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      Mideast: US Envoys Face Threats, Assaults

      US envoy pelted with eggs and tomatoes before barricading himself in a Damascus residence; US envoy in Cairo threatened with violence.
      By Gabe Kahn.
      First Publish: 10/3/2011, 8:06 PM

      Robert Ford
      Robert Ford
      US State Department

      US ambassador to Syria Robert Ford was pelted with eggs and tomatoes by followers of President Bashar al-Assad on Sunday.

      According to AP, Ford was ambushed as he met with a leading opposition figure, after which his attackers attempted to storm the Damascus building where the meeting has taken place.

      Ambassador Robert Ford, a vocal critic of Assad's brutal six-month crackdown on anti-regime dissidents, was trapped inside for nearly three hours until Syrian security forces escorted him out.

      Ford met with Hassan Abdul Azim, who heads the outlawed Arab Socialist Democratic Union.

      The incident comes admid intense fighting in Homs, where over 200 tanks supported by attack helicopters have been deployed to crush an armed uprising by army defectors in a city that has been a focal point for anti-regime protests.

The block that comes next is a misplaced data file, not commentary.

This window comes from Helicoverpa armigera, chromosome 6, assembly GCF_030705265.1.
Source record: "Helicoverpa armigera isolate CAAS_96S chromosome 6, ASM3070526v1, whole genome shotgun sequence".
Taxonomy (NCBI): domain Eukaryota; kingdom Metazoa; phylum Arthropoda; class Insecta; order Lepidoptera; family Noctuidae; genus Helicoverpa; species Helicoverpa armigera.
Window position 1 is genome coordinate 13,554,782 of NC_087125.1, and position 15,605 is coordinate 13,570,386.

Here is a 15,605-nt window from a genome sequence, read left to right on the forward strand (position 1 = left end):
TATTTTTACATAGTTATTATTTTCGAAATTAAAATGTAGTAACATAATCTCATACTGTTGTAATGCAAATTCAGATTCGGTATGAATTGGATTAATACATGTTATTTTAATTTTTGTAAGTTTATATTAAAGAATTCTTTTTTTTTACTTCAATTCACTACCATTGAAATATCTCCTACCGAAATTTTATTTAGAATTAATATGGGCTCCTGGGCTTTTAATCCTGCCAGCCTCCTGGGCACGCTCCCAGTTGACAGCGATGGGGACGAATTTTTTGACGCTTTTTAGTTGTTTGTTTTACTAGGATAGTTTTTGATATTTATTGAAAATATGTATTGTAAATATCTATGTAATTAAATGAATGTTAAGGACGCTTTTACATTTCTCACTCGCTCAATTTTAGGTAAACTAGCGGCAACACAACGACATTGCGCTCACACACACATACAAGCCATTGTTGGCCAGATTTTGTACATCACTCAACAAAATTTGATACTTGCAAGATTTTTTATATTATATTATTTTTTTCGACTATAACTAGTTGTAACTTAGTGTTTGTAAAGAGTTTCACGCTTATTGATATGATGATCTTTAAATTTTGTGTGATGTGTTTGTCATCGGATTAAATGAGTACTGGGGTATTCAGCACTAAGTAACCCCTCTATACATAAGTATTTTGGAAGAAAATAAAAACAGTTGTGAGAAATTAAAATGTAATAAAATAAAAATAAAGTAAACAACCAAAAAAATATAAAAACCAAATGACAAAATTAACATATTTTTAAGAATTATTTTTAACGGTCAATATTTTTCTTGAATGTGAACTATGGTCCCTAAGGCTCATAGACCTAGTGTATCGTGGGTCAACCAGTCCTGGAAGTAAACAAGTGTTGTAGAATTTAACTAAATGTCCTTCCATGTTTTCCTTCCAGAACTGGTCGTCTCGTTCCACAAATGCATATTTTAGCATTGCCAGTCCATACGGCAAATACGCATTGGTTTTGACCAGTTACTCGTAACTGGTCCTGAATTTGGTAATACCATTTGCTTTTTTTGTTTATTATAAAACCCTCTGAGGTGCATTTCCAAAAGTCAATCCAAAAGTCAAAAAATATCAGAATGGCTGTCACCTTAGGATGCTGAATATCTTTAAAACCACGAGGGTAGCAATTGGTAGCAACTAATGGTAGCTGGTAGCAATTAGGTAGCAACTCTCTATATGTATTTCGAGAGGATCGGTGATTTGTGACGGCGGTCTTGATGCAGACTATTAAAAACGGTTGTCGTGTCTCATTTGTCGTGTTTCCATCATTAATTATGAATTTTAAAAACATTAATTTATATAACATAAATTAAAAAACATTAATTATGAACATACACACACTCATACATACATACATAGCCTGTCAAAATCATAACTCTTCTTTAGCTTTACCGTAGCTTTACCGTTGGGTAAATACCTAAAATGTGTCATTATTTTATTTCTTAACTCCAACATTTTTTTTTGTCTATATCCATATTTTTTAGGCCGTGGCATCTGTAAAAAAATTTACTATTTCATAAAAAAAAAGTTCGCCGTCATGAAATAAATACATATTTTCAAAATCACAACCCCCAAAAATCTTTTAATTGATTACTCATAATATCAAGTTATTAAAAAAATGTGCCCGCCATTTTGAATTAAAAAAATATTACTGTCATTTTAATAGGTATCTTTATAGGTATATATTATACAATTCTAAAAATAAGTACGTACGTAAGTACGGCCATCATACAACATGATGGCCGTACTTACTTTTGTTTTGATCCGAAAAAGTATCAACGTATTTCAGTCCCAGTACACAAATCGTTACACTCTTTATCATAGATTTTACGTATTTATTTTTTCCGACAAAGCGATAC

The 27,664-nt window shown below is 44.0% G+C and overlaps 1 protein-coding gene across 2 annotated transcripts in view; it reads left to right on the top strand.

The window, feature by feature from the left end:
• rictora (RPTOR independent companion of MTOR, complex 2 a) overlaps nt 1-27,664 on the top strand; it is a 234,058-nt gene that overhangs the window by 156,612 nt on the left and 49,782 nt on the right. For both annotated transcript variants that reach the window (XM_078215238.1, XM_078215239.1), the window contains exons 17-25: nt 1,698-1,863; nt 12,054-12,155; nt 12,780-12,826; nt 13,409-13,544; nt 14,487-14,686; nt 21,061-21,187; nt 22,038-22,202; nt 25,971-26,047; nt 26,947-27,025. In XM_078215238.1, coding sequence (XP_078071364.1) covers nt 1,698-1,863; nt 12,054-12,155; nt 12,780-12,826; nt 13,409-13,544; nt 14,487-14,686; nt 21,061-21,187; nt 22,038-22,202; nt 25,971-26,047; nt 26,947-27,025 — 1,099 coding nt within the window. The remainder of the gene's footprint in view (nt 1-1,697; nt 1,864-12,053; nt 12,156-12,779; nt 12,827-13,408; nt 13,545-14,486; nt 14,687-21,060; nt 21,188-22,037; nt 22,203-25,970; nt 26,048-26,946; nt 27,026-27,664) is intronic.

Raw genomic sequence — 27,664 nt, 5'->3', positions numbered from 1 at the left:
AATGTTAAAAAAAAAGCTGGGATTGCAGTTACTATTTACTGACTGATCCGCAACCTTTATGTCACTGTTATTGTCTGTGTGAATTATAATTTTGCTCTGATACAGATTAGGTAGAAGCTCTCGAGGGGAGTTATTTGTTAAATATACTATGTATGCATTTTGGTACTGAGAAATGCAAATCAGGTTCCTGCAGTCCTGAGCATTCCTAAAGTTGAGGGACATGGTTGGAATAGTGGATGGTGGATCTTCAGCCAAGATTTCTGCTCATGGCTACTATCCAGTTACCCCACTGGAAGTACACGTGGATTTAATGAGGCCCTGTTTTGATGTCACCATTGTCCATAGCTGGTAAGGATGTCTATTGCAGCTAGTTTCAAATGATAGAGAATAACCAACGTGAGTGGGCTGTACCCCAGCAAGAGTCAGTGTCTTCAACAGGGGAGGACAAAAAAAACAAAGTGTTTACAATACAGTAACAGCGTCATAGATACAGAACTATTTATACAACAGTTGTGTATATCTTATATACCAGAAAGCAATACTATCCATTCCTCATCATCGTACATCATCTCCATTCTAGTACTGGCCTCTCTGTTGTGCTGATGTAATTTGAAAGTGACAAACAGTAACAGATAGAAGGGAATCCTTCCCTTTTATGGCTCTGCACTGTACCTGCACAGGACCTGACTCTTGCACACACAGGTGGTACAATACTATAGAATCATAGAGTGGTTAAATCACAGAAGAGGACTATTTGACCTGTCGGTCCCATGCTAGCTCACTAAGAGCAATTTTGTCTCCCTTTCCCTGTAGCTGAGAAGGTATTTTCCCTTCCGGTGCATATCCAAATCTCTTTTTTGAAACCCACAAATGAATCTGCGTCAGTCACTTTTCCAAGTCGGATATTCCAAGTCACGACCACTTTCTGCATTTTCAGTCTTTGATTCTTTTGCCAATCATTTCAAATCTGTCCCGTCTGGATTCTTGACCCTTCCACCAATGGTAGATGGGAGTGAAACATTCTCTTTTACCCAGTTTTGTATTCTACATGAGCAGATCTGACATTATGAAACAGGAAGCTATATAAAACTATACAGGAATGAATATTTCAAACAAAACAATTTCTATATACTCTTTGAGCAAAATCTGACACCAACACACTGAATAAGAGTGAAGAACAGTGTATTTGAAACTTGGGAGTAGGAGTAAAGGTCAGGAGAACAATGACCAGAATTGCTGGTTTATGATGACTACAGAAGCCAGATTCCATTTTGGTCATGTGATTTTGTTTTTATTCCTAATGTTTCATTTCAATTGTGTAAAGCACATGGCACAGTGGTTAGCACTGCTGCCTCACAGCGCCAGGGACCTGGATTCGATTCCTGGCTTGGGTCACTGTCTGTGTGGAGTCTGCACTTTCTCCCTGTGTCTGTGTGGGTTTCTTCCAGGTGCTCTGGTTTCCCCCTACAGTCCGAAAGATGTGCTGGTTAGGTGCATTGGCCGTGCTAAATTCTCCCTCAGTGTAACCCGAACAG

Last week General Riad Assad, the dissident army's leader, told al-Jazeera “it is the beginning of an armed rebellion” against Assad and that “'you cannot remove this regime except by force and bloodshed.”

      Meanwhile, US ambassador to Egypt Anne Patterson was openly threatened with violence by a popular Egyptian cleric who accused her of "stirring up sedition" in the Country.

      "Egypt is not Afghanistan. Whoever tries to tamper with its security will get a violent response from the revolutionaries," Mazhar Shaeen, a Muslim preacher, told thousands of worshippers in central Cairo's Tahrir Square.

      Patterson, a career diplomat who previously served in Pakistan, arrived in Cairo in August, months after former Egyptian president Hosni Mubarak was forced to step down.

      The threats, which come amid a chill in relations between Washington and Cairo, have led many analysts to question whether the Obama administration's rosy assessment of the Arab Spring as a vehicle for democracy may have overlooked the populist extremism driving the masses.